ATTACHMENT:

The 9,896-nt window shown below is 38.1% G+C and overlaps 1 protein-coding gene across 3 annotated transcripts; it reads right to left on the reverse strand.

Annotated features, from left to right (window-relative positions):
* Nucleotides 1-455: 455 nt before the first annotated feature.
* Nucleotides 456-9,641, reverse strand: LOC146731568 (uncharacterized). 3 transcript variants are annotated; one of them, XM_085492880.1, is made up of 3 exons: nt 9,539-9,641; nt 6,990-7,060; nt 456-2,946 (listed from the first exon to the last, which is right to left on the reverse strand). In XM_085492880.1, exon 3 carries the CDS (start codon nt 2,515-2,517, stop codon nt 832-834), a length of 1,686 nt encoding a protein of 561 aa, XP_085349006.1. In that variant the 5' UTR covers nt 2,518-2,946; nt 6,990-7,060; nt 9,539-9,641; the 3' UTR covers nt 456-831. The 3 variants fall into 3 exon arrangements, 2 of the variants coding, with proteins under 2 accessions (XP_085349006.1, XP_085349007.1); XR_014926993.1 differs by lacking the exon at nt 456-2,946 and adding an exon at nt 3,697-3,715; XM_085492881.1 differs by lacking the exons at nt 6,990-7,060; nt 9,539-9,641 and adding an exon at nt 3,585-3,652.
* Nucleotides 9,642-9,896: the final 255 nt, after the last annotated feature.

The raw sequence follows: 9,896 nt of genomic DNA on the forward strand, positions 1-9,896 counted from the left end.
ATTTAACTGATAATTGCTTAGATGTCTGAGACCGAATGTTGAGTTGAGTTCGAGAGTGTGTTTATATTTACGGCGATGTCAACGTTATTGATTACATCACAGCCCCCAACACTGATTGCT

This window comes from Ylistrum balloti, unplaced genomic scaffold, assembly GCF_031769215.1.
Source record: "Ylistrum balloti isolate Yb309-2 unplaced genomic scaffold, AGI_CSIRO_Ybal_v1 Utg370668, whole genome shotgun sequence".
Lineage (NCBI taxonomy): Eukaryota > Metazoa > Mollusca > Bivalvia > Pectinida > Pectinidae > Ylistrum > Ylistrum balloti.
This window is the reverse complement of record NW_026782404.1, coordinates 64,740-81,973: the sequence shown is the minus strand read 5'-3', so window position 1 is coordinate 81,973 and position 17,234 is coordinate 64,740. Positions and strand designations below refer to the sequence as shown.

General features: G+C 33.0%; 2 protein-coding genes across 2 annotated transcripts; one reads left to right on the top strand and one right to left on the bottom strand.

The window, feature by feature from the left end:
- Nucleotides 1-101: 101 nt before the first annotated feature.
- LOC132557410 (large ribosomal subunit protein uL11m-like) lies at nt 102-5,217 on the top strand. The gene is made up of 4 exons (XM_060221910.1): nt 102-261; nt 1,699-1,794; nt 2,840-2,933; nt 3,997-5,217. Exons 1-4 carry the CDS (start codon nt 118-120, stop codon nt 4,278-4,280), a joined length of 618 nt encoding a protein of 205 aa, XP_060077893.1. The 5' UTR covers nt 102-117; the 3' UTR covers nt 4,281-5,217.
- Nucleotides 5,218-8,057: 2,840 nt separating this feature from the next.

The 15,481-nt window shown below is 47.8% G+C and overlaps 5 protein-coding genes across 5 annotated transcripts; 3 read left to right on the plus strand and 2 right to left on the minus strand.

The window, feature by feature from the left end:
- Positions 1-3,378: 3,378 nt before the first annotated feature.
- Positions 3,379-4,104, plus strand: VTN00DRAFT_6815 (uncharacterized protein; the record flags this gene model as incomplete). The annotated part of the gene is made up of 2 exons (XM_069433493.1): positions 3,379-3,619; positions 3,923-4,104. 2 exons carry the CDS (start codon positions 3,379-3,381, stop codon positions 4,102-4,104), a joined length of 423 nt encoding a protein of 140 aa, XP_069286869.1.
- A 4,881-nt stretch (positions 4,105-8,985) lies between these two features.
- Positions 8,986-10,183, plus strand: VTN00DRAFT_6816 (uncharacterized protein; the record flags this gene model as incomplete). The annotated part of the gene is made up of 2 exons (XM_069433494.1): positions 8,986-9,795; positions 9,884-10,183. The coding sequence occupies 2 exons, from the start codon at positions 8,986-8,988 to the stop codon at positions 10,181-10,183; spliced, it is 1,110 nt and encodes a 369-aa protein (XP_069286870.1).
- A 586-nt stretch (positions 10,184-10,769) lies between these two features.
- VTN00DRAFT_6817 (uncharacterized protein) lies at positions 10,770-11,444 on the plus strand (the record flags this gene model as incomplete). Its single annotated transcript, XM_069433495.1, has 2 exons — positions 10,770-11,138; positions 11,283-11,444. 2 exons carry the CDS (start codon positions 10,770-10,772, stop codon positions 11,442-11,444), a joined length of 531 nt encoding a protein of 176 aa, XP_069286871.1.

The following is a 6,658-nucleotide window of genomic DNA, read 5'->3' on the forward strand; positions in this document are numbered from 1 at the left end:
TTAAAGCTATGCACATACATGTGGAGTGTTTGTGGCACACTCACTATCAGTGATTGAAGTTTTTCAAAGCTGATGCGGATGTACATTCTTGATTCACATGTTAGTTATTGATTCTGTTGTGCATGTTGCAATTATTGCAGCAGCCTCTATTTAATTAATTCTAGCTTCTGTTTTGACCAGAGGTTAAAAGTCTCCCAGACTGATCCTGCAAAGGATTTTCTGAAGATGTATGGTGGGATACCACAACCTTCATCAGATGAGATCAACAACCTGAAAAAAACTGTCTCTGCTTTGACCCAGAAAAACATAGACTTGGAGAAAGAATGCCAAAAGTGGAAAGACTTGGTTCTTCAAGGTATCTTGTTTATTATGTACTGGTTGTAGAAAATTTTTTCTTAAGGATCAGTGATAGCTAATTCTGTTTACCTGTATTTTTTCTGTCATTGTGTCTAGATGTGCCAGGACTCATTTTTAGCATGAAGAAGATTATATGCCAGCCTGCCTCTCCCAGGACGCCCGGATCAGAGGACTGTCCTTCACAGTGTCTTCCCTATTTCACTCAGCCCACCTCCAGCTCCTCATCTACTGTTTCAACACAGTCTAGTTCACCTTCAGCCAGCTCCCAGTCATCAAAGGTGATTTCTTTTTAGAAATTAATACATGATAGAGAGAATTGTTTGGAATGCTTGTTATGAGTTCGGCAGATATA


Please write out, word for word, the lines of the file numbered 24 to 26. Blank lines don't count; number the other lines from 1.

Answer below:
- VTN00DRAFT_6817 (uncharacterized protein) lies at positions 10,770-11,444 on the plus strand (the record flags this gene model as incomplete). Its single annotated transcript, XM_069433495.1, has 2 exons — positions 10,770-11,138; positions 11,283-11,444. 2 exons carry the CDS (start codon positions 10,770-10,772, stop codon positions 11,442-11,444), a joined length of 531 nt encoding a protein of 176 aa, XP_069286871.1.

The following is a 6,658-nucleotide window of genomic DNA, read 5'->3' on the forward strand; positions in this document are numbered from 1 at the left end:
TTAAAGCTATGCACATACATGTGGAGTGTTTGTGGCACACTCACTATCAGTGATTGAAGTTTTTCAAAGCTGATGCGGATGTACATTCTTGATTCACATGTTAGTTATTGATTCTGTTGTGCATGTTGCAATTATTGCAGCAGCCTCTATTTAATTAATTCTAGCTTCTGTTTTGACCAGAGGTTAAAAGTCTCCCAGACTGATCCTGCAAAGGATTTTCTGAAGATGTATGGTGGGATACCACAACCTTCATCAGATGAGATCAACAACCTGAAAAAAACTGTCTCTGCTTTGACCCAGAAAAACATAGACTTGGAGAAAGAATGCCAAAAGTGGAAAGACTTGGTTCTTCAAGGTATCTTGTTTATTATGTACTGGTTGTAGAAAATTTTTTCTTAAGGATCAGTGATAGCTAATTCTGTTTACCTGTATTTTTTCTGTCATTGTGTCTAGATGTGCCAGGACTCATTTTTAGCATGAAGAAGATTATATGCCAGCCTGCCTCTCCCAGGACGCCCGGATCAGAGGACTGTCCTTCACAGTGTCTTCCCTATTTCACTCAGCCCACCTCCAGCTCCTCATCTACTGTTTCAACACAGTCTAGTTCACCTTCAGCCAGCTCCCAGTCATCAAAGGTGATTTCTTTTTAGAAATTAATACATGATAGAGAGAATTGTTTGGAATGCTTGTTATGAGTTCGGCAGATATA